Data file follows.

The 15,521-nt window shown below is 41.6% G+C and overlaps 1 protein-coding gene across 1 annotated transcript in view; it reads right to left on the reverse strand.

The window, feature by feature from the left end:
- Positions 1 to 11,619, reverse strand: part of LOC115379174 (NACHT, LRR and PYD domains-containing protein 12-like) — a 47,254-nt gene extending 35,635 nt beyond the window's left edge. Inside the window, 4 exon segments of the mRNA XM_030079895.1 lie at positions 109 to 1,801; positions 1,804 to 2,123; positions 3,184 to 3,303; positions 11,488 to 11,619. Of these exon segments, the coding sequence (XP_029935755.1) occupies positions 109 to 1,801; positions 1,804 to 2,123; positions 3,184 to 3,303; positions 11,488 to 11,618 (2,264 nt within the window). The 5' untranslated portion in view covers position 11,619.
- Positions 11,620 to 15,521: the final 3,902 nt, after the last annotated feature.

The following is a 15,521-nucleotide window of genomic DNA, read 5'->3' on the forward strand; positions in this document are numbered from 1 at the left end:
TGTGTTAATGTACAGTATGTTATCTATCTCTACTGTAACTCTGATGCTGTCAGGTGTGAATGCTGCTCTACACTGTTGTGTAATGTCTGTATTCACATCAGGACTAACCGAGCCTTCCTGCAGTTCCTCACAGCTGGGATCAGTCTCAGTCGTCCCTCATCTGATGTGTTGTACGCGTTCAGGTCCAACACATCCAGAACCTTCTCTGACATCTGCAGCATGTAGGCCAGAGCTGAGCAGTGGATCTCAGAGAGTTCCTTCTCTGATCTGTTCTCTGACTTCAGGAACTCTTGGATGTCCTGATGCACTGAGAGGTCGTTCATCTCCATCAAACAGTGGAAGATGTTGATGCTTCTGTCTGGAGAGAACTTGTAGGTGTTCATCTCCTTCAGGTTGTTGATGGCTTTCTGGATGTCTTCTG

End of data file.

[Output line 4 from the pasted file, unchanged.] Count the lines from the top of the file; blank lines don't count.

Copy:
- Positions 11,620 to 15,521: the final 3,902 nt, after the last annotated feature.